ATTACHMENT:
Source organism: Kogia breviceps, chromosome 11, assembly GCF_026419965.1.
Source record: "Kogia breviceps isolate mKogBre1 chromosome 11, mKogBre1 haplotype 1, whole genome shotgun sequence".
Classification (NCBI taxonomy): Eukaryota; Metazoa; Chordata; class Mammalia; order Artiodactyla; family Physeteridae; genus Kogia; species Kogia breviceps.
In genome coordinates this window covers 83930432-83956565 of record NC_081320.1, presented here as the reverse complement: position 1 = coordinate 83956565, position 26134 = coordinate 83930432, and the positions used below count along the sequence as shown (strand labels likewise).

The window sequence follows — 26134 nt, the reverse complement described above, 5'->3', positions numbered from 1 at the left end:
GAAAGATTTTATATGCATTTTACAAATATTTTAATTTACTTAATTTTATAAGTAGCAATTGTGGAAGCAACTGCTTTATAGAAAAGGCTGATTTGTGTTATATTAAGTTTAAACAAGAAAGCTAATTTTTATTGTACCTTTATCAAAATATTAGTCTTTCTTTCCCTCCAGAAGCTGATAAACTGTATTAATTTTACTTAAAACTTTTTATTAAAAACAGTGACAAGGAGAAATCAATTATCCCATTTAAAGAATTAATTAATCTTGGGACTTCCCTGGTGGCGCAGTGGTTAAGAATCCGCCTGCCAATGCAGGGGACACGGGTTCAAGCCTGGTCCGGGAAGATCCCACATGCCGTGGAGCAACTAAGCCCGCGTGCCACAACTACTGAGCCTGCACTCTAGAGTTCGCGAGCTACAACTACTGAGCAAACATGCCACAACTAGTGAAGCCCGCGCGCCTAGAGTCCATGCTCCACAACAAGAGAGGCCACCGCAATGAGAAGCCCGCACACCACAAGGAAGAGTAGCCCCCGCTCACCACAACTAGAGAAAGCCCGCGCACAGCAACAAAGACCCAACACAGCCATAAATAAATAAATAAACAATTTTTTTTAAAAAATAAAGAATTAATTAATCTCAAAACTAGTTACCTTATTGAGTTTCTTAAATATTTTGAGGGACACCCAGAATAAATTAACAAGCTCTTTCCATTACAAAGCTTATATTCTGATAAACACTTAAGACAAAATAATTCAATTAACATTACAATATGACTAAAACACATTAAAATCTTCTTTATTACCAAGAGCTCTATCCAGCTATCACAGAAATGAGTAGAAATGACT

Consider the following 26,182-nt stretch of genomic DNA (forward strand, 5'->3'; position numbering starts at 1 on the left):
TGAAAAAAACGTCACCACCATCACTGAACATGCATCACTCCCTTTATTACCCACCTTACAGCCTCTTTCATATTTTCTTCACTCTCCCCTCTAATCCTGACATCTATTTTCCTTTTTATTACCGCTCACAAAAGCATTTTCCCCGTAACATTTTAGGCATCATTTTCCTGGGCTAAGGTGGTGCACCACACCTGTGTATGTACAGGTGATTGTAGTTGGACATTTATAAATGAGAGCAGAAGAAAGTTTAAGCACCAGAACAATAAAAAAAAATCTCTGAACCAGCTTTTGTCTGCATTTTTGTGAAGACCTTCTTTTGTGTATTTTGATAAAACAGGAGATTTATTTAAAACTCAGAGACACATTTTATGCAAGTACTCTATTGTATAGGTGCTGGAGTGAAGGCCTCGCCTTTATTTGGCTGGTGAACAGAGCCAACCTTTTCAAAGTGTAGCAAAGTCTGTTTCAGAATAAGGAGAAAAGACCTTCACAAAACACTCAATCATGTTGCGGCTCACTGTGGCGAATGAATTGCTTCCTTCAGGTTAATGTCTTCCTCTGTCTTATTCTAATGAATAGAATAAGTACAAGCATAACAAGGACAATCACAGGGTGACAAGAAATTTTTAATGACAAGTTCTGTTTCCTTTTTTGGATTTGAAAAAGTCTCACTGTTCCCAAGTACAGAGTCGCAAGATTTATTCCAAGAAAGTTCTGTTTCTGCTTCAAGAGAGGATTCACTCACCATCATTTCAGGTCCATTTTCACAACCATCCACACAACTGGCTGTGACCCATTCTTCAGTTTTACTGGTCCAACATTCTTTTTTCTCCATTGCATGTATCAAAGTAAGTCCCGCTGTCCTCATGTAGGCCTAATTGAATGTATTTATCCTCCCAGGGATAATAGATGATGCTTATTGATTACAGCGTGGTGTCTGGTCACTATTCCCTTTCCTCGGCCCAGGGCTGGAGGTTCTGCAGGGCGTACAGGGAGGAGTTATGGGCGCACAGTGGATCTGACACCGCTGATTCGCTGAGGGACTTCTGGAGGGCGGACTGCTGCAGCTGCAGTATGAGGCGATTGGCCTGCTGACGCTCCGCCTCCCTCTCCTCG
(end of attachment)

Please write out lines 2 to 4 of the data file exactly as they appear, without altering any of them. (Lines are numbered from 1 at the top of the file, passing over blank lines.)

Source record: "Kogia breviceps isolate mKogBre1 chromosome 11, mKogBre1 haplotype 1, whole genome shotgun sequence".
Classification (NCBI taxonomy): Eukaryota; Metazoa; Chordata; class Mammalia; order Artiodactyla; family Physeteridae; genus Kogia; species Kogia breviceps.
In genome coordinates this window covers 83930432-83956565 of record NC_081320.1, presented here as the reverse complement: position 1 = coordinate 83956565, position 26134 = coordinate 83930432, and the positions used below count along the sequence as shown (strand labels likewise).